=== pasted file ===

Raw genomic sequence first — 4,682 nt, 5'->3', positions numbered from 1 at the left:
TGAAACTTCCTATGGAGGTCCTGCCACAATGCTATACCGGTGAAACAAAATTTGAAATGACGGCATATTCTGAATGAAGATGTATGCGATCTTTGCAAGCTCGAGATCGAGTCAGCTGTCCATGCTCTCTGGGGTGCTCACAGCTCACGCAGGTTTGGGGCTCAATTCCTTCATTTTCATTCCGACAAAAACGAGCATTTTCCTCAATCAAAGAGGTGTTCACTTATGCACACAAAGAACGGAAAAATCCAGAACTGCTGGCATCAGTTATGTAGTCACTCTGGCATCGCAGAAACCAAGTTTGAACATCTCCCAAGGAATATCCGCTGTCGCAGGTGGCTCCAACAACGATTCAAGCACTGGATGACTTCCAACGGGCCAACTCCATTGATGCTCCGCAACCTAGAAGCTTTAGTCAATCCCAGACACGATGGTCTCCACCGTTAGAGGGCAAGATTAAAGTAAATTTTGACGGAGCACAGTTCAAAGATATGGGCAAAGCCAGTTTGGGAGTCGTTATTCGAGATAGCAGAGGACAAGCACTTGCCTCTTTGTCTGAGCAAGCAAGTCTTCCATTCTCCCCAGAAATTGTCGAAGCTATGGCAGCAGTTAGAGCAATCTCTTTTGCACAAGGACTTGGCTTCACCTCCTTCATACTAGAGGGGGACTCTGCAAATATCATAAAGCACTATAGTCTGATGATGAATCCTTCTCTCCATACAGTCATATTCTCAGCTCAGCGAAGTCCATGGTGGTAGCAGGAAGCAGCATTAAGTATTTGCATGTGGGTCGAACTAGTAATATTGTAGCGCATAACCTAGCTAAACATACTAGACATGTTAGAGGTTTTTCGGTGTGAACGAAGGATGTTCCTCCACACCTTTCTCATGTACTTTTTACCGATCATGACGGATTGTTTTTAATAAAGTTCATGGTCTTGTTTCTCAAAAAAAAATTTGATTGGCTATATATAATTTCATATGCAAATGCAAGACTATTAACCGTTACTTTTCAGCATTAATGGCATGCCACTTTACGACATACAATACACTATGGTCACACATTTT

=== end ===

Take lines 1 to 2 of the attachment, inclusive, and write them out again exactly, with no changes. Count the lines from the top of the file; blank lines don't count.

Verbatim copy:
Raw genomic sequence first — 4,682 nt, 5'->3', positions numbered from 1 at the left:
TGAAACTTCCTATGGAGGTCCTGCCACAATGCTATACCGGTGAAACAAAATTTGAAATGACGGCATATTCTGAATGAAGATGTATGCGATCTTTGCAAGCTCGAGATCGAGTCAGCTGTCCATGCTCTCTGGGGTGCTCACAGCTCACGCAGGTTTGGGGCTCAATTCCTTCATTTTCATTCCGACAAAAACGAGCATTTTCCTCAATCAAAGAGGTGTTCACTTATGCACACAAAGAACGGAAAAATCCAGAACTGCTGGCATCAGTTATGTAGTCACTCTGGCATCGCAGAAACCAAGTTTGAACATCTCCCAAGGAATATCCGCTGTCGCAGGTGGCTCCAACAACGATTCAAGCACTGGATGACTTCCAACGGGCCAACTCCATTGATGCTCCGCAACCTAGAAGCTTTAGTCAATCCCAGACACGATGGTCTCCACCGTTAGAGGGCAAGATTAAAGTAAATTTTGACGGAGCACAGTTCAAAGATATGGGCAAAGCCAGTTTGGGAGTCGTTATTCGAGATAGCAGAGGACAAGCACTTGCCTCTTTGTCTGAGCAAGCAAGTCTTCCATTCTCCCCAGAAATTGTCGAAGCTATGGCAGCAGTTAGAGCAATCTCTTTTGCACAAGGACTTGGCTTCACCTCCTTCATACTAGAGGGGGACTCTGCAAATATCATAAAGCACTATAGTCTGATGATGAATCCTTCTCTCCATACAGTCATATTCTCAGCTCAGCGAAGTCCATGGTGGTAGCAGGAAGCAGCATTAAGTATTTGCATGTGGGTCGAACTAGTAATATTGTAGCGCATAACCTAGCTAAACATACTAGACATGTTAGAGGTTTTTCGGTGTGAACGAAGGATGTTCCTCCACACCTTTCTCATGTACTTTTTACCGATCATGACGGATTGTTTTTAATAAAGTTCATGGTCTTGTTTCTCAAAAAAAAATTTGATTGGCTATATATAATTTCATATGCAAATGCAAGACTATTAACCGTTACTTTTCAGCATTAATGGCATGCCACTTTACGACATACAATACACTATGGTCACACATTTT